Traditional advertising has done one thing really, really well over the past 70 years. It’s stolen attention. What I mean by that is, advertising was created to take time away from content consumption and shift it to brand/product awareness. Think of it this way: back when we used to watch cable TV, what would happen every 7 minutes or so? A slew of television commercials that lasted for 4 to 6 minutes.
As you were reading an article on Forbes.com what would happen as you scrolled down? A thumb stopping ad for BMW that took up your entire computer screen. If you were reading an interview in Sports Illustrated magazine 25 years ago, what happened as you turned the page? A full page ad that took your attention away from the content you were consuming. The same thing happened if you were in your car 30 years ago, listening to Howard Stern. Suddenly, you’d hear an ad for prime ribs–even though you were a vegetarian. We used to encounter countless ads from various places that had varying degrees of applicability to our lives. But social media and streaming services have started the process of changing the game entirely.
Think about it. How much cable television do you currently watch? Can you name even one close friend who doesn’t subscribe to a video streaming service? Studies show that close to 70 percent of US households have a TV/movie subscription, so even if you have a friend that uses cable, it’s likely he or she is using Netflix as well.
Don’t believe it? This year, Netflix racked up more views on their platform than viewers of cable and satellite TV combined. Although I haven’t done the research myself, I live by common sense and by paying attention to culture. The growth potential of HBO MAX, Disney Plus, Amazon Prime, etc and Hulu is alarming or exciting depending on what side you sit on. Conservative estimates show that up to 30 percent of households were “cord cutters” ,meaning they turned away from cable altogether, in 2017. That was in 2017, now let’s think about that number in 2021.
What does all this mean? It means that television commercials are in major friction against the market. Collectively we’re watching less TV and we’re spending more time on our phones. Entertainment has continued to evolve, and with it, so has human attention. With this in mind, it’s key to understand a few pieces of information.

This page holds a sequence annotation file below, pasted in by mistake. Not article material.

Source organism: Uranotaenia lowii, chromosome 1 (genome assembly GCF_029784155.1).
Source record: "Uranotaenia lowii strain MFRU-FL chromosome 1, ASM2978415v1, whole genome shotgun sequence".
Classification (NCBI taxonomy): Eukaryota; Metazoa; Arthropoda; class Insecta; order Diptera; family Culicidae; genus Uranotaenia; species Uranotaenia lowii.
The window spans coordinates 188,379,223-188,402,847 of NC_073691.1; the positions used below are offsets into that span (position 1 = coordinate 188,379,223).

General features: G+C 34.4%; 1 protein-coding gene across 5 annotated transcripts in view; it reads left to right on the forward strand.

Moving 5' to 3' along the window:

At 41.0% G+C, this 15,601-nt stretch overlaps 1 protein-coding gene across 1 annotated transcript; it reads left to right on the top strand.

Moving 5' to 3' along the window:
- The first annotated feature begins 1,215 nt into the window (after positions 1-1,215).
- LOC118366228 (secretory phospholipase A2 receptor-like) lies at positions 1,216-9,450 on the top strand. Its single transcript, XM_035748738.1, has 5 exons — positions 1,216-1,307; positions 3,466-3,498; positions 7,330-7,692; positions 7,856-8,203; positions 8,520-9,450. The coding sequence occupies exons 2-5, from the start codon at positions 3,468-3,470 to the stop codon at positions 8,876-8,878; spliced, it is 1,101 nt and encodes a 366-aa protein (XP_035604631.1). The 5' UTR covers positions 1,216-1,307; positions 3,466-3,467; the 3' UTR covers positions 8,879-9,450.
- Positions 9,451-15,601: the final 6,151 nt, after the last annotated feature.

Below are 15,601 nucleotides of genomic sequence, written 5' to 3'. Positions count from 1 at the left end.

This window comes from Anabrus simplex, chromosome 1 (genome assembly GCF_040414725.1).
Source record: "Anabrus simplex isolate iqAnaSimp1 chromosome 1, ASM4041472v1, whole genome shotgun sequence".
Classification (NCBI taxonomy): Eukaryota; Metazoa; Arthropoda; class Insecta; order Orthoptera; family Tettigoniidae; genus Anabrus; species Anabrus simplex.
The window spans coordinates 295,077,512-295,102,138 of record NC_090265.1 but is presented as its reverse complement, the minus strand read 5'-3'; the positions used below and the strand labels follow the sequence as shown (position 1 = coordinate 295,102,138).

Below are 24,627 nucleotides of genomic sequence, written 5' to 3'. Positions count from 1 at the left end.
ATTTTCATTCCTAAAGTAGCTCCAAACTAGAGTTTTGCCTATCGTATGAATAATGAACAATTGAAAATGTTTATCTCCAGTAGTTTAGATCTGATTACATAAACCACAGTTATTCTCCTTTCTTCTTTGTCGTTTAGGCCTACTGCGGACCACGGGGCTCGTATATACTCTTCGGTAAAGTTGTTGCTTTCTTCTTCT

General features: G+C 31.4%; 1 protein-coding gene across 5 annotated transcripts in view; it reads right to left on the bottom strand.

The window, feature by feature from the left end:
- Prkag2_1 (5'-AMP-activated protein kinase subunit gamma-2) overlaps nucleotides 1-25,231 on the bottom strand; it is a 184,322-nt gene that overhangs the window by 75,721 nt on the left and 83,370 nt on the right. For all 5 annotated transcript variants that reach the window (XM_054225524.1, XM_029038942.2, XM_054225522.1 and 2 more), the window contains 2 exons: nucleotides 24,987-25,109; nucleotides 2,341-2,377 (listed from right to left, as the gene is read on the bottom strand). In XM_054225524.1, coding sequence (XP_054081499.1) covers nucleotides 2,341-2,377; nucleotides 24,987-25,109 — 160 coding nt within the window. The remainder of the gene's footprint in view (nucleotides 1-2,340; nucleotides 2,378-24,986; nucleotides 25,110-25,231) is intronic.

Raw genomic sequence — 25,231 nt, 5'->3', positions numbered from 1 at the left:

Number 1, this is not a childish phenomenon. Yes, the pandemic accelerated cord-cutting, but this isn’t a new trend. Social media isn’t just for teenagers–in fact, there is no “social media”. There’s just media–a media landscape that has changed rapidly. Today, more than 80 percent of each generation uses social media. Meaning, your GenZ kid is just as likely to have a social media presence as her grandma. The internet doesn’t care if you believe me or not, it doesn’t care if you’re not willing to learn its language. It will move on without you. Therefore, your marketing strategy needs to evolve.
Number 2, influencers are the new editors in chief. You, as a marketer or business leader, cannot underestimate the importance of internet culture. That doesn’t mean that the traditional way of advertising has died, and you should forget about old methods that may have worked in the past. It does mean that you can’t afford to write off these new creators who are disrupting your space. DoggFace208 is a perfect example of this. Through the years, Ocean Spray has spent millions upon millions of dollars to grasp less attention and cultural relevance than DoggFace208 garnered in 1 minute. Side note, kudos to Ocean Spray for jumping on to that attention and adding to the narrative (I’ll go further in depth on that cultural moment in a later article).